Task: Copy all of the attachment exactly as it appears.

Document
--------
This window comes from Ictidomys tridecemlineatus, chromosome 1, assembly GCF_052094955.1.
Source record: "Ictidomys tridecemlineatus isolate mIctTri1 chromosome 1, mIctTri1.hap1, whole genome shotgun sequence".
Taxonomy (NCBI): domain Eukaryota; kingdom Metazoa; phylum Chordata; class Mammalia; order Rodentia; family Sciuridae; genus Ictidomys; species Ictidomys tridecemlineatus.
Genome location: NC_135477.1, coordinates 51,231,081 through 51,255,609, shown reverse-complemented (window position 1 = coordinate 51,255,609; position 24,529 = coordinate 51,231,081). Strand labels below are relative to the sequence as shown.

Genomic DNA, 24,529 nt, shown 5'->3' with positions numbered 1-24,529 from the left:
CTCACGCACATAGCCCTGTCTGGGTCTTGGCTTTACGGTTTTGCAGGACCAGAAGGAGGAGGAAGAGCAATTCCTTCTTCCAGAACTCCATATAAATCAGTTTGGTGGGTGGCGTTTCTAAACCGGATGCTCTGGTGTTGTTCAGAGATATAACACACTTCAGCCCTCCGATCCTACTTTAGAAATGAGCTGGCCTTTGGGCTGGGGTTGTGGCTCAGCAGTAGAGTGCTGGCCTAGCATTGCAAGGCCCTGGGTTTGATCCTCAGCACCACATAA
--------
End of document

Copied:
This window comes from Ictidomys tridecemlineatus, chromosome 1, assembly GCF_052094955.1.
Source record: "Ictidomys tridecemlineatus isolate mIctTri1 chromosome 1, mIctTri1.hap1, whole genome shotgun sequence".
Taxonomy (NCBI): domain Eukaryota; kingdom Metazoa; phylum Chordata; class Mammalia; order Rodentia; family Sciuridae; genus Ictidomys; species Ictidomys tridecemlineatus.
Genome location: NC_135477.1, coordinates 51,231,081 through 51,255,609, shown reverse-complemented (window position 1 = coordinate 51,255,609; position 24,529 = coordinate 51,231,081). Strand labels below are relative to the sequence as shown.

Genomic DNA, 24,529 nt, shown 5'->3' with positions numbered 1-24,529 from the left:
CTCACGCACATAGCCCTGTCTGGGTCTTGGCTTTACGGTTTTGCAGGACCAGAAGGAGGAGGAAGAGCAATTCCTTCTTCCAGAACTCCATATAAATCAGTTTGGTGGGTGGCGTTTCTAAACCGGATGCTCTGGTGTTGTTCAGAGATATAACACACTTCAGCCCTCCGATCCTACTTTAGAAATGAGCTGGCCTTTGGGCTGGGGTTGTGGCTCAGCAGTAGAGTGCTGGCCTAGCATTGCAAGGCCCTGGGTTTGATCCTCAGCACCACATAA